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In this episode Joel and Antonia talk about using personality types in business, hiring and designing your career.

In this podcast on using personality types in business you’ll find:

  • This podcast episode talks about where and when it is appropriate to use personality types in business.
  • One of the best things in understanding personality psychology is that it showcases the personality type of the business owner or the person/department who does the hiring. If they are not careful, they will keep on hiring people like them. The implementation of personality types can point out creating a team of people who have the same blind spot.
  • Personality psychology help employees understand each other. Once an employee understands himself, he unconsciously gives permission to the other team members.
  • Being able to incorporate this in your business allows you to start thinking in terms of your customer and not just your team. You are also able to relate with people better and create strategies on how to position yourself in your career in alignment of your personality type.
  • Understanding how to figure out what somebody else’s personality type is allows you to figure out all the existing blind spots and shed a light as to why you’re having trouble communicating with your team or manager. It lets you identify how you can effectively communicate with the person you want to talk to.
  • Personality types in business can be very good to place/assign the right people on the right role. It’s basically a matter of matching people with their natural flow state.
  • When you know personality psychology, you will know how to work with their energy which will result in an ergonomic job fit. Using personality assessments in hiring can be rely great in getting the right fit on behalf of the person who’s getting the position.
  • 2 methods of profiling
  1. Active Profiling – Process of asking employees a series of questions that help identify their personality type.
  2. Passive Profiling – Observing someone’s behavior and determining their personality type from a distance.
  • Understanding where you can fit and lead in the industry will help you create great things.
  • If you don’t understand how personality psychology works, then you can be discriminatory against people because you see some qualities on them that may or may not be accurate.
  • In relationships, your personality types are not as important as shared interests and values.
  • If you’re looking for someone who’s going to be a great fit for the company, their values, characteristics and interests should be considered as well.
  • Make sure that you are assessing the person holistically and not just a 4-letter code.
  • There are a lot of benefits in knowing and understanding personal psychology in a business context as long as you recognize that your level of education on the topic is relevant.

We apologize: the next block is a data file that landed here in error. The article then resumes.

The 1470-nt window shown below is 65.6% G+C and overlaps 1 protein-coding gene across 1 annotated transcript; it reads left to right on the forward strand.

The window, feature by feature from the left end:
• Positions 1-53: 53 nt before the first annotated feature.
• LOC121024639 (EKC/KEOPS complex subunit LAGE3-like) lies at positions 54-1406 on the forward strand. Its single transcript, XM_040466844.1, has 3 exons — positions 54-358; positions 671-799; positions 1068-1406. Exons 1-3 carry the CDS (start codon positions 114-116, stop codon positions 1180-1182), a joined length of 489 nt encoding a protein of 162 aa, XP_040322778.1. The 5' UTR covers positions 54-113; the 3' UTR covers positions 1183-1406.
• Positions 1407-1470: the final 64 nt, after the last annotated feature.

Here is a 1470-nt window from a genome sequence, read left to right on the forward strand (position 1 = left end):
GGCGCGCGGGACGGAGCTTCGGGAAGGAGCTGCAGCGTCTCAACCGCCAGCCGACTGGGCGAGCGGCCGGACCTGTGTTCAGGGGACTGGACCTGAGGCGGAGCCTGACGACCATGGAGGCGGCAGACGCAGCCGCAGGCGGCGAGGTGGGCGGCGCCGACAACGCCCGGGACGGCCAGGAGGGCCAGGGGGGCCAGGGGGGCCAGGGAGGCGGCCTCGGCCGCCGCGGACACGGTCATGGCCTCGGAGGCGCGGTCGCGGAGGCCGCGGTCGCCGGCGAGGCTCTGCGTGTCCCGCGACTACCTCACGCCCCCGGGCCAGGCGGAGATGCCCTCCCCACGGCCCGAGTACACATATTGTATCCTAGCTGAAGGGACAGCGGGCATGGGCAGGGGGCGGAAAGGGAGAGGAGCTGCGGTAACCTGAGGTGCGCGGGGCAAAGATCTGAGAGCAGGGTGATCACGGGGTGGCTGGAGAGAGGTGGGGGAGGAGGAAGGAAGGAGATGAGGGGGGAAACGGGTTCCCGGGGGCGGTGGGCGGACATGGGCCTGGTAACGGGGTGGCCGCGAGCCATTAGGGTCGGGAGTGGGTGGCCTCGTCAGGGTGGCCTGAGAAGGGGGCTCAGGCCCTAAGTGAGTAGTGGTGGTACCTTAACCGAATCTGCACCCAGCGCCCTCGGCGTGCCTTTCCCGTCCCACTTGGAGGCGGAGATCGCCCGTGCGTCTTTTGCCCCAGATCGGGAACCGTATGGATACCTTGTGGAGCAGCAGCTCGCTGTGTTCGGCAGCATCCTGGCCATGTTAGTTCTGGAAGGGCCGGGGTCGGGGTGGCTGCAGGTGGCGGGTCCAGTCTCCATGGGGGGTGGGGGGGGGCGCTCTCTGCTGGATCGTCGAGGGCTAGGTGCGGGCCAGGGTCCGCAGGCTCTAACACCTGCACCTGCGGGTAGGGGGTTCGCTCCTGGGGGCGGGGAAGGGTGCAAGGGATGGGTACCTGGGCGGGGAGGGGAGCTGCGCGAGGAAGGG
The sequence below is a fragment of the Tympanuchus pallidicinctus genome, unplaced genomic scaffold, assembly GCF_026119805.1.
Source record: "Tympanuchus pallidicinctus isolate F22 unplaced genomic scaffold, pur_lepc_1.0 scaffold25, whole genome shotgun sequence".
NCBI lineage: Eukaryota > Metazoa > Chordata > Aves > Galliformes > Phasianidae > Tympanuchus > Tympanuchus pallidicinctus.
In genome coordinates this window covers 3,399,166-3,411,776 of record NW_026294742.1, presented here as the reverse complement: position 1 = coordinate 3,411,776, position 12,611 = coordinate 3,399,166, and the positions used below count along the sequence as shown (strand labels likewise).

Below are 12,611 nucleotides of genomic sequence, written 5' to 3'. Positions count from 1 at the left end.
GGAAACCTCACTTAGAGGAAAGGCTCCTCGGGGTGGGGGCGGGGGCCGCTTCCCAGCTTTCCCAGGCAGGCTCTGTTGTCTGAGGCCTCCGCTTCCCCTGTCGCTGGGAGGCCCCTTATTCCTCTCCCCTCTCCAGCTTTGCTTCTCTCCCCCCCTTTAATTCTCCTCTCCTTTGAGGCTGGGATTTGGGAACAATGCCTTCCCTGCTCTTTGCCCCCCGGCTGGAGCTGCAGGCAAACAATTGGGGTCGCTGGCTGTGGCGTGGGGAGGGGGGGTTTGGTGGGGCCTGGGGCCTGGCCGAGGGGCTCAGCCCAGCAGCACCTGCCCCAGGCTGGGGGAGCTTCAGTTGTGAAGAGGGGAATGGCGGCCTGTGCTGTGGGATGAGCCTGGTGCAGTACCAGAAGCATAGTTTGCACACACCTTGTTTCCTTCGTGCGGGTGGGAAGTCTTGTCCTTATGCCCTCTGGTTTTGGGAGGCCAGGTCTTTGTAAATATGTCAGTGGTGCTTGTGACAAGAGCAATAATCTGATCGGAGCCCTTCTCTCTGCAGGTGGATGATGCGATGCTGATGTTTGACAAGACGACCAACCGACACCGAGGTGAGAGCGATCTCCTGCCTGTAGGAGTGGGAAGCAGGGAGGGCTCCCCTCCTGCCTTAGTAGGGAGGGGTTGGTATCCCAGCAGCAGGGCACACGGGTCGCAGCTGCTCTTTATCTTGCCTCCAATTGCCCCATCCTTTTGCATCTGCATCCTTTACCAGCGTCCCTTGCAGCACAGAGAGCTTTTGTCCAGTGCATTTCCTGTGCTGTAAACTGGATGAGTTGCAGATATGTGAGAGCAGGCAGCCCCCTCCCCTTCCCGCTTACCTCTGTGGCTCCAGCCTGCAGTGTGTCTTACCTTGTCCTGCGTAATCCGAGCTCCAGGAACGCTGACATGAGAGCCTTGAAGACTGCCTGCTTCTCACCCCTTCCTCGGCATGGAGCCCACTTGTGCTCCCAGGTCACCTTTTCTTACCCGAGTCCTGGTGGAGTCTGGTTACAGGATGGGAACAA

• You want to make sure that you know and understand what you’re taking about.
  • Don’t over-rely on information that you have superficial understanding with, do a deep dive and understand the content before implementing these strategies.

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  • Antonia Dodge
    • Antonia Dodge
    • December 18, 2014 at 11:58 pm

    When we’ve done consulting work with companies we schedule the team/employees to be actively profiled. Meaning, we schedule an interview and ask them a series of questions to determine their type. It’s far more accurate than relying on a written / digital test. That’s actually where the idea for the Profiler Training Certification course came from. People asked us if what we do could be taught to others. The answer was – yes. :)


  • Jeff
    • Jeff
    • December 17, 2014 at 2:32 pm

    This was a cool episode! I almost skipped it because I thought I wasnt interested in applying this into the business world but it actually opened a new door of opportunity for me. I am curious though how exactly you are able to profile a group of people at work in such a short time frame. Are you asking them to take a test or are you able to read each one within a day timeframe?

  • Antonia Dodge
    • Antonia Dodge
    • November 13, 2014 at 7:03 pm

    Basically. It’s about matching roles to how the people, themselves, feel best. A Harmony person doing customer support may be great for some types (say, ESFJs or ENFJs), but an INFJ (Harmony co-pilot) might find support exhausting, and you won’t get the production out them that you would a Harmony driver.

    Being sensitive to how the individual works best – and what gives them the highest level of satisfaction – will invariably garner the best production. Personality types are nice because they help predict that from the get-go. :)


  • Julie
    • Julie
    • October 21, 2014 at 8:28 pm

    Thank you, Julian! I’ll definitely check it out!

  • Frederick
    • Frederick
    • October 21, 2014 at 8:09 pm

    So if I understand correctly hiring ergonomics is about matching the driver and co-pilot processes to the most appropriate role in the company.

    For example a harmony person will be best suited at customer support pleasing customers and the accuracy person alone in a room with closed door doing some coding stuff.

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